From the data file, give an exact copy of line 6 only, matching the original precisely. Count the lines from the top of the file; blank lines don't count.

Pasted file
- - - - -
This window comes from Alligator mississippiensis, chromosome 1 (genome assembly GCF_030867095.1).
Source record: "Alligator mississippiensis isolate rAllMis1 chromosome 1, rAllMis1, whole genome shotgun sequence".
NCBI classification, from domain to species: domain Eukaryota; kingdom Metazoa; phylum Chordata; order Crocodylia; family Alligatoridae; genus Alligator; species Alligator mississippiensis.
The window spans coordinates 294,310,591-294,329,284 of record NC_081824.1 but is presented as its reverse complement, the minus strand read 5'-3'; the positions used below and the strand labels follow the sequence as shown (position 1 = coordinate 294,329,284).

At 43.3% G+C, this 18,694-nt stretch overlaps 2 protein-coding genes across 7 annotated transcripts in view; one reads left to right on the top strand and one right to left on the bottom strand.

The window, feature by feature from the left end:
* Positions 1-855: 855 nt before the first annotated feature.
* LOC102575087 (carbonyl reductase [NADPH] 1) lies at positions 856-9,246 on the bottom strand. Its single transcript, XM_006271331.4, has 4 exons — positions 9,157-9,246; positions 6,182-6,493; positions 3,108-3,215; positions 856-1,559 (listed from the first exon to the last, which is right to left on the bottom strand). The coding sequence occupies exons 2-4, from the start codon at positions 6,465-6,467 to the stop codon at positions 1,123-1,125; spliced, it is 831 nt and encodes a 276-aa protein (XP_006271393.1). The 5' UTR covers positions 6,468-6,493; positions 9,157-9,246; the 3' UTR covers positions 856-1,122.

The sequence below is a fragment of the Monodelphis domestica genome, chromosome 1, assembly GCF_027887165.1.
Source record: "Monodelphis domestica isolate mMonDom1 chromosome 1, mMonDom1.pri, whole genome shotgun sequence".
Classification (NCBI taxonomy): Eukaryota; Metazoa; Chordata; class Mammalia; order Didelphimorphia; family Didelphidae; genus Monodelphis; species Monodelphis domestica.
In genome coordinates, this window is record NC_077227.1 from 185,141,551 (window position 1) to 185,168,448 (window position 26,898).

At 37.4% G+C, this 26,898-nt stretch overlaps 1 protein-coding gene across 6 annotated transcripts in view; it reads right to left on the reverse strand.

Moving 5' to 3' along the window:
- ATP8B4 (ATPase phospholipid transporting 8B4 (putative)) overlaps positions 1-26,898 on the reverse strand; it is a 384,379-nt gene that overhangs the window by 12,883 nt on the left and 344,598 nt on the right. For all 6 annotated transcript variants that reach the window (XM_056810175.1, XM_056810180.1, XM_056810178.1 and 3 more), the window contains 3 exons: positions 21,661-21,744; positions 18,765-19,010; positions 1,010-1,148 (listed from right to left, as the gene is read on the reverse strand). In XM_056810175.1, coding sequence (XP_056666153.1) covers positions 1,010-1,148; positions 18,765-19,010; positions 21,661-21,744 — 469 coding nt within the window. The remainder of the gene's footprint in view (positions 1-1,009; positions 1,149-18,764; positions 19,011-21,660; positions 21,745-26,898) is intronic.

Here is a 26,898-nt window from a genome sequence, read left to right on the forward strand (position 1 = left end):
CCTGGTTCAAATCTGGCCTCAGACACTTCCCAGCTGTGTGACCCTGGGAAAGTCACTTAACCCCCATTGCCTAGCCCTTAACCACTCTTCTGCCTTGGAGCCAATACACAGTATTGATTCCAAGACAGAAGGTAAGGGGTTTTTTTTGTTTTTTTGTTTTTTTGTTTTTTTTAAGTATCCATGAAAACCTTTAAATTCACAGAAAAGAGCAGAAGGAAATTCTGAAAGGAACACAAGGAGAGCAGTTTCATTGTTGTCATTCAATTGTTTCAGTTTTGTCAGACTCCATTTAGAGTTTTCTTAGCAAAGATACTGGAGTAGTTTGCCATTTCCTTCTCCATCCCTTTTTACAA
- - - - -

The window, feature by feature from the left end: